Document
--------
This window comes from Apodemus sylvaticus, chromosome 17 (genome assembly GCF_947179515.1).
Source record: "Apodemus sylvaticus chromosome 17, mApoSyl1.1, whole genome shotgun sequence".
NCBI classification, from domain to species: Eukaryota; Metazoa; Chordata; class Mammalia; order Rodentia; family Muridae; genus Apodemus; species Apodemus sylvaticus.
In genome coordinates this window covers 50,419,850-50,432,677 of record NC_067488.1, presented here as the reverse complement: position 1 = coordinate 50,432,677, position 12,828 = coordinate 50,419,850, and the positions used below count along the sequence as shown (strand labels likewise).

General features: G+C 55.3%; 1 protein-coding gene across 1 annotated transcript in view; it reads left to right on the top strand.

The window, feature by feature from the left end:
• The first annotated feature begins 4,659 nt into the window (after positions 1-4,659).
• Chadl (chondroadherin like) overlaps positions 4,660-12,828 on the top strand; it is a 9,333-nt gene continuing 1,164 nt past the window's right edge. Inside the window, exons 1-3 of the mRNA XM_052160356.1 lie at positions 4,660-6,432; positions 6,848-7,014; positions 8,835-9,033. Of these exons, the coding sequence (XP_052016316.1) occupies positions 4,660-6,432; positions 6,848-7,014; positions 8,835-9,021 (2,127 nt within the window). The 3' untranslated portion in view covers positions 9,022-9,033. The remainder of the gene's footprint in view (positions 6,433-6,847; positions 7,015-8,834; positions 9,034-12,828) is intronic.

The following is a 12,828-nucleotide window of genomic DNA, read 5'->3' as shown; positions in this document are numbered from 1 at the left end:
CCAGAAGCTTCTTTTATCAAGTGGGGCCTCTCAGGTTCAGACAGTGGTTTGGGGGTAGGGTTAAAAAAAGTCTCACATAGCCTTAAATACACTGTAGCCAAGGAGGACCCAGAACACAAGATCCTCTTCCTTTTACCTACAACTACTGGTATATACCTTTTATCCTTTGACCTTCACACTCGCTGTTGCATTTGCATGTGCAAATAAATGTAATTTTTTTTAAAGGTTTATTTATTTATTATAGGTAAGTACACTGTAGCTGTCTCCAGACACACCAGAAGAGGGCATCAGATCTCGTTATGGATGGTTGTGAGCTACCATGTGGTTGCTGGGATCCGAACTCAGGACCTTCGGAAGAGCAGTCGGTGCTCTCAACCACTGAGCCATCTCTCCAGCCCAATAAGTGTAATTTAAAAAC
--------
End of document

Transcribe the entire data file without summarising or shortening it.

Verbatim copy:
This window comes from Apodemus sylvaticus, chromosome 17 (genome assembly GCF_947179515.1).
Source record: "Apodemus sylvaticus chromosome 17, mApoSyl1.1, whole genome shotgun sequence".
NCBI classification, from domain to species: Eukaryota; Metazoa; Chordata; class Mammalia; order Rodentia; family Muridae; genus Apodemus; species Apodemus sylvaticus.
In genome coordinates this window covers 50,419,850-50,432,677 of record NC_067488.1, presented here as the reverse complement: position 1 = coordinate 50,432,677, position 12,828 = coordinate 50,419,850, and the positions used below count along the sequence as shown (strand labels likewise).

General features: G+C 55.3%; 1 protein-coding gene across 1 annotated transcript in view; it reads left to right on the top strand.

The window, feature by feature from the left end:
• The first annotated feature begins 4,659 nt into the window (after positions 1-4,659).
• Chadl (chondroadherin like) overlaps positions 4,660-12,828 on the top strand; it is a 9,333-nt gene continuing 1,164 nt past the window's right edge. Inside the window, exons 1-3 of the mRNA XM_052160356.1 lie at positions 4,660-6,432; positions 6,848-7,014; positions 8,835-9,033. Of these exons, the coding sequence (XP_052016316.1) occupies positions 4,660-6,432; positions 6,848-7,014; positions 8,835-9,021 (2,127 nt within the window). The 3' untranslated portion in view covers positions 9,022-9,033. The remainder of the gene's footprint in view (positions 6,433-6,847; positions 7,015-8,834; positions 9,034-12,828) is intronic.

The following is a 12,828-nucleotide window of genomic DNA, read 5'->3' as shown; positions in this document are numbered from 1 at the left end:
CCAGAAGCTTCTTTTATCAAGTGGGGCCTCTCAGGTTCAGACAGTGGTTTGGGGGTAGGGTTAAAAAAAGTCTCACATAGCCTTAAATACACTGTAGCCAAGGAGGACCCAGAACACAAGATCCTCTTCCTTTTACCTACAACTACTGGTATATACCTTTTATCCTTTGACCTTCACACTCGCTGTTGCATTTGCATGTGCAAATAAATGTAATTTTTTTTAAAGGTTTATTTATTTATTATAGGTAAGTACACTGTAGCTGTCTCCAGACACACCAGAAGAGGGCATCAGATCTCGTTATGGATGGTTGTGAGCTACCATGTGGTTGCTGGGATCCGAACTCAGGACCTTCGGAAGAGCAGTCGGTGCTCTCAACCACTGAGCCATCTCTCCAGCCCAATAAGTGTAATTTAAAAAC